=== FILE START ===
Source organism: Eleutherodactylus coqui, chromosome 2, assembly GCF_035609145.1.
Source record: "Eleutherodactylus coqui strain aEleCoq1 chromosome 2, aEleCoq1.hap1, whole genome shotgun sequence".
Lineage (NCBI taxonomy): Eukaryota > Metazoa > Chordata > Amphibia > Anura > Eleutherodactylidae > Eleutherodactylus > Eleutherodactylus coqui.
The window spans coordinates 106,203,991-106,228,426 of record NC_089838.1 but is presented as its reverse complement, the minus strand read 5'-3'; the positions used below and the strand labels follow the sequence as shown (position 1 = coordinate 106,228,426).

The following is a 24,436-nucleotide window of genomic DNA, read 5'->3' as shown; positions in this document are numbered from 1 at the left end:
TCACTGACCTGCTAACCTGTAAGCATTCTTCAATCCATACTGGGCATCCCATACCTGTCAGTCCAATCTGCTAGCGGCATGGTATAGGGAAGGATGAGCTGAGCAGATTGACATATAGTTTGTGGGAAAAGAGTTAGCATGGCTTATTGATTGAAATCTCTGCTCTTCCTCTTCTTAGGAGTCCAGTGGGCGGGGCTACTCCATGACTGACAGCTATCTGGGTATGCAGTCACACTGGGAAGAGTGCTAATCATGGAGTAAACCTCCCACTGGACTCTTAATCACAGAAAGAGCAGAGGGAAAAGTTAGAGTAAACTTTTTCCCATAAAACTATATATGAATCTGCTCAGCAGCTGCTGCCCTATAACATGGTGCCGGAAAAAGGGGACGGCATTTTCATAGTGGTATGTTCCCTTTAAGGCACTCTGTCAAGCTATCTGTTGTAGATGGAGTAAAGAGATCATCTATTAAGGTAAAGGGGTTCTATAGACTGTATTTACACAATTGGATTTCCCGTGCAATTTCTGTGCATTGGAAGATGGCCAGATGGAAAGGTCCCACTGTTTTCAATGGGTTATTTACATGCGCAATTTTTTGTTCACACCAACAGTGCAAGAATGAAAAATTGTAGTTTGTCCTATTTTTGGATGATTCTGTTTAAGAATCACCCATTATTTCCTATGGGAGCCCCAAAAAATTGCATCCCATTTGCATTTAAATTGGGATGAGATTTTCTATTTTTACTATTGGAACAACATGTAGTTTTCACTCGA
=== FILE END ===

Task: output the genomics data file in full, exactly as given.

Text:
Source organism: Eleutherodactylus coqui, chromosome 2, assembly GCF_035609145.1.
Source record: "Eleutherodactylus coqui strain aEleCoq1 chromosome 2, aEleCoq1.hap1, whole genome shotgun sequence".
Lineage (NCBI taxonomy): Eukaryota > Metazoa > Chordata > Amphibia > Anura > Eleutherodactylidae > Eleutherodactylus > Eleutherodactylus coqui.
The window spans coordinates 106,203,991-106,228,426 of record NC_089838.1 but is presented as its reverse complement, the minus strand read 5'-3'; the positions used below and the strand labels follow the sequence as shown (position 1 = coordinate 106,228,426).

The following is a 24,436-nucleotide window of genomic DNA, read 5'->3' as shown; positions in this document are numbered from 1 at the left end:
TCACTGACCTGCTAACCTGTAAGCATTCTTCAATCCATACTGGGCATCCCATACCTGTCAGTCCAATCTGCTAGCGGCATGGTATAGGGAAGGATGAGCTGAGCAGATTGACATATAGTTTGTGGGAAAAGAGTTAGCATGGCTTATTGATTGAAATCTCTGCTCTTCCTCTTCTTAGGAGTCCAGTGGGCGGGGCTACTCCATGACTGACAGCTATCTGGGTATGCAGTCACACTGGGAAGAGTGCTAATCATGGAGTAAACCTCCCACTGGACTCTTAATCACAGAAAGAGCAGAGGGAAAAGTTAGAGTAAACTTTTTCCCATAAAACTATATATGAATCTGCTCAGCAGCTGCTGCCCTATAACATGGTGCCGGAAAAAGGGGACGGCATTTTCATAGTGGTATGTTCCCTTTAAGGCACTCTGTCAAGCTATCTGTTGTAGATGGAGTAAAGAGATCATCTATTAAGGTAAAGGGGTTCTATAGACTGTATTTACACAATTGGATTTCCCGTGCAATTTCTGTGCATTGGAAGATGGCCAGATGGAAAGGTCCCACTGTTTTCAATGGGTTATTTACATGCGCAATTTTTTGTTCACACCAACAGTGCAAGAATGAAAAATTGTAGTTTGTCCTATTTTTGGATGATTCTGTTTAAGAATCACCCATTATTTCCTATGGGAGCCCCAAAAAATTGCATCCCATTTGCATTTAAATTGGGATGAGATTTTCTATTTTTACTATTGGAACAACATGTAGTTTTCACTCGA